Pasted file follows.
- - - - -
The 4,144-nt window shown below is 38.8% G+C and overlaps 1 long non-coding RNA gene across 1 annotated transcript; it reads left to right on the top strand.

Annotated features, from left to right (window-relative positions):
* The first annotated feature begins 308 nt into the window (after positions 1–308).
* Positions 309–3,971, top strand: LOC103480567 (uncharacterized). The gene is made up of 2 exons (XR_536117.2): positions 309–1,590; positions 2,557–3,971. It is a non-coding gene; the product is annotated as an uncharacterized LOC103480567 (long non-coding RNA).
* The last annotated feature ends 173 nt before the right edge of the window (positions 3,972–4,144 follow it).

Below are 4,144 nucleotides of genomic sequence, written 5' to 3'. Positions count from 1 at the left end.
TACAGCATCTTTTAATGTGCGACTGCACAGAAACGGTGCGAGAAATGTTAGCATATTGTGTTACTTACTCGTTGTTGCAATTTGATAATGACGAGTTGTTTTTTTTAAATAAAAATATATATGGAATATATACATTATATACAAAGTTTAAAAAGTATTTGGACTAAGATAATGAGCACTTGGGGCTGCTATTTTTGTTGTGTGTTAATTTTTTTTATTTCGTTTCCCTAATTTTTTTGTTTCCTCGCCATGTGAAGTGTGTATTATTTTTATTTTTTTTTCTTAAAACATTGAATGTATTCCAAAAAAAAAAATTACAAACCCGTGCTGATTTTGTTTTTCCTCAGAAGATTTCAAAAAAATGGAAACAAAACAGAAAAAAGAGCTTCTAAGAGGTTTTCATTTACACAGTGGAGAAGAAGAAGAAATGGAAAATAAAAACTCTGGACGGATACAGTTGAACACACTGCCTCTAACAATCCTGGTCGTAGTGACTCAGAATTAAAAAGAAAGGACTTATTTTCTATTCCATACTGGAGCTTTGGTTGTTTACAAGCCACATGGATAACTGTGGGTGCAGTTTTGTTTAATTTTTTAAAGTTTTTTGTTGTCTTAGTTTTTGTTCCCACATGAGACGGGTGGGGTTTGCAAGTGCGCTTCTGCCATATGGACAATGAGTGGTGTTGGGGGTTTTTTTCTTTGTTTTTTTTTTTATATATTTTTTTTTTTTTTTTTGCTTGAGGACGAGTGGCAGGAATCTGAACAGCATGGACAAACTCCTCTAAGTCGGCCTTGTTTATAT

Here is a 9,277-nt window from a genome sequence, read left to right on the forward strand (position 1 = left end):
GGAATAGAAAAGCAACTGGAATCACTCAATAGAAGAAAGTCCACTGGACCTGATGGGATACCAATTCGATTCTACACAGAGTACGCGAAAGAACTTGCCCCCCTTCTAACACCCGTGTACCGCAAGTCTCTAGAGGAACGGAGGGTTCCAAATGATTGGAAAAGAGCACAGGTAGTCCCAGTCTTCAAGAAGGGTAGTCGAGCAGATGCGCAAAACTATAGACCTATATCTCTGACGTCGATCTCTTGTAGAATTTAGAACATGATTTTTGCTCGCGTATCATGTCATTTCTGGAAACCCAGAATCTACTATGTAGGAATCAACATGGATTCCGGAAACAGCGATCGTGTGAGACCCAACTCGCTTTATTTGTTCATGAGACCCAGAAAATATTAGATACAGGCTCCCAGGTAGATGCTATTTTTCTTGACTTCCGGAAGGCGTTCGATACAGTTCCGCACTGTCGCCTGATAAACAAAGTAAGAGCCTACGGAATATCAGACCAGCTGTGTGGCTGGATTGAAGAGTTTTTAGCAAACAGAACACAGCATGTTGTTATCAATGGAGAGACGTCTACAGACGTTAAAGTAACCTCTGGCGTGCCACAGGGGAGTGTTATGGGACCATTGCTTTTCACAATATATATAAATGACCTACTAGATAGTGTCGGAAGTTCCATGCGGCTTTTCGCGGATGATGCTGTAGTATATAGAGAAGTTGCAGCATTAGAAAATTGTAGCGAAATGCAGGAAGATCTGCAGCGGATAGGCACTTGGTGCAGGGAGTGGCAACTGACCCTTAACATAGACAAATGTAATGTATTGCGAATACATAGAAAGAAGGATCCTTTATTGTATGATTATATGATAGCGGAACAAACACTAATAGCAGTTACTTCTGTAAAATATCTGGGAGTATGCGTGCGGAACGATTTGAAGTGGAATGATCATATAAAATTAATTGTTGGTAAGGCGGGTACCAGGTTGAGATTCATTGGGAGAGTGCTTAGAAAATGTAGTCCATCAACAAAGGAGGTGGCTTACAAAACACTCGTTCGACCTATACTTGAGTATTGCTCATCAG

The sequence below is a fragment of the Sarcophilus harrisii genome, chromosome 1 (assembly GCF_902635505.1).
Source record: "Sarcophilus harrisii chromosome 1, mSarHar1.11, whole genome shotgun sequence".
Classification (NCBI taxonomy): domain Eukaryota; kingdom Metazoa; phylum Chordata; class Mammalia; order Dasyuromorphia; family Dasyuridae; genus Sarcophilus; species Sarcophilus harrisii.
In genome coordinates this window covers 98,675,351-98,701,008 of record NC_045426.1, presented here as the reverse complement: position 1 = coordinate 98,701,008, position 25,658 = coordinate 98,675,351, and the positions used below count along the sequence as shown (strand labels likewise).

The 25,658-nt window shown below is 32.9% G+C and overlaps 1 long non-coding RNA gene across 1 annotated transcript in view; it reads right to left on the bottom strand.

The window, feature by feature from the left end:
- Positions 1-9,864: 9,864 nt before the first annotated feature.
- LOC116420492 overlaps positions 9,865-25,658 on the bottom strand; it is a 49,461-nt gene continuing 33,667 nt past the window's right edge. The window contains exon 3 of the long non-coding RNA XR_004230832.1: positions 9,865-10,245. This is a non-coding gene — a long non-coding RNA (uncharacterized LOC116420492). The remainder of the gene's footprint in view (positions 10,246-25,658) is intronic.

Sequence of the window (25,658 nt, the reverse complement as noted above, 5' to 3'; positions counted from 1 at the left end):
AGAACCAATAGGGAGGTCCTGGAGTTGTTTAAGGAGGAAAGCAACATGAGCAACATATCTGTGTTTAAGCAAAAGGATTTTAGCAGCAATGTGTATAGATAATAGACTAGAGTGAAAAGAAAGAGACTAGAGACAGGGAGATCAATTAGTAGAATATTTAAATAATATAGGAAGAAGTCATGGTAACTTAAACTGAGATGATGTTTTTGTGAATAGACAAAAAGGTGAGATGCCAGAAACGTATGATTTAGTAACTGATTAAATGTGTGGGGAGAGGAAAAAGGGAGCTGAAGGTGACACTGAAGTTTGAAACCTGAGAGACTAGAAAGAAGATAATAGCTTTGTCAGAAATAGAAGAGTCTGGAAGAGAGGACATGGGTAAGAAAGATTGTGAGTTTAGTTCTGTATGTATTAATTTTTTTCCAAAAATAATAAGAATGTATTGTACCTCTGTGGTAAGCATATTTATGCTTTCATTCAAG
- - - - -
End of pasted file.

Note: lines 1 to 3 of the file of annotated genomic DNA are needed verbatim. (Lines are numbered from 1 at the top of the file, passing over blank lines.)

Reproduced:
The 4,144-nt window shown below is 38.8% G+C and overlaps 1 long non-coding RNA gene across 1 annotated transcript; it reads left to right on the top strand.

Annotated features, from left to right (window-relative positions):
* The first annotated feature begins 308 nt into the window (after positions 1–308).